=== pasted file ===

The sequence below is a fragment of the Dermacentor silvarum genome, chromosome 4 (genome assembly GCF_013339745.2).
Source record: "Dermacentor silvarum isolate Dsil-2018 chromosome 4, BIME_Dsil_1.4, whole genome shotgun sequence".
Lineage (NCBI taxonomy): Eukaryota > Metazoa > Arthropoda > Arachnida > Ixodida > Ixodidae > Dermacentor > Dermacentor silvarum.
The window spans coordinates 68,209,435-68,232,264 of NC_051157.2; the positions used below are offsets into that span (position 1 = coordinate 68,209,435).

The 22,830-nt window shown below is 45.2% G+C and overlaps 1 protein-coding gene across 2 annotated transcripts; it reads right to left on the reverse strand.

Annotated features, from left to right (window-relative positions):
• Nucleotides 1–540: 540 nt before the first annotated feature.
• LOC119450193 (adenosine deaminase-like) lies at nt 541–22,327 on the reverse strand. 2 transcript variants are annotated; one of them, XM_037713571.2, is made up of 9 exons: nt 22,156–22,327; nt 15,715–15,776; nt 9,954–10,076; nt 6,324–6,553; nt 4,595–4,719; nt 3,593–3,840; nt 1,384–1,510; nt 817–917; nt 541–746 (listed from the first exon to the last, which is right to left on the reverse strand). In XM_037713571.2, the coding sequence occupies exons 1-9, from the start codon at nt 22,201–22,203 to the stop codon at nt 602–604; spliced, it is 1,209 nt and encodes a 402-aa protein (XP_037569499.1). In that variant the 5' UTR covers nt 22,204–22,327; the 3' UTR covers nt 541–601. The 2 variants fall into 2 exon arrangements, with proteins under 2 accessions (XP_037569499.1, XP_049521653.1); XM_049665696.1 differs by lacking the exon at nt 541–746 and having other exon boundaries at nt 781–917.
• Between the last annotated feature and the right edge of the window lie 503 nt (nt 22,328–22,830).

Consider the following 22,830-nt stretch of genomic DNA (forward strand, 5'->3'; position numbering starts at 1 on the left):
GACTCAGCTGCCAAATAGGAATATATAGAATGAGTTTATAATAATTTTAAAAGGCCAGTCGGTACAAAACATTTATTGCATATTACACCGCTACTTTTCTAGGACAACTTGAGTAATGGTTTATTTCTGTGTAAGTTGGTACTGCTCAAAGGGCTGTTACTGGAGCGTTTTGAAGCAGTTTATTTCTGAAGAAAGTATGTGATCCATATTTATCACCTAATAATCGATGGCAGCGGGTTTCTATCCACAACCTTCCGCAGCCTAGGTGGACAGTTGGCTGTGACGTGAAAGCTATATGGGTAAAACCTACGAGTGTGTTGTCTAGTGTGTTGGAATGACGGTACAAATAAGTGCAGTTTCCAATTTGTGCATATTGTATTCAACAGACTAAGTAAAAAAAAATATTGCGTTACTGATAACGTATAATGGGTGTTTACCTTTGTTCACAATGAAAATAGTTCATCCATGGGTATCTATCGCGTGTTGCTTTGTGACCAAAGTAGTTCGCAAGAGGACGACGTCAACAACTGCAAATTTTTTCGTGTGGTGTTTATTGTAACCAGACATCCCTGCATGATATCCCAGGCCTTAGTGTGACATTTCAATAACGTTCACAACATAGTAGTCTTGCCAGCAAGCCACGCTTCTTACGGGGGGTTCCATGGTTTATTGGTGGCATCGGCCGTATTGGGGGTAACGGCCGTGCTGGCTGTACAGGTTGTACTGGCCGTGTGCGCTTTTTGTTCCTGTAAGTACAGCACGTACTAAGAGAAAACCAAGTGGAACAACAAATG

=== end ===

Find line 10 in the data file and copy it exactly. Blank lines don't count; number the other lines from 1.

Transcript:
Consider the following 22,830-nt stretch of genomic DNA (forward strand, 5'->3'; position numbering starts at 1 on the left):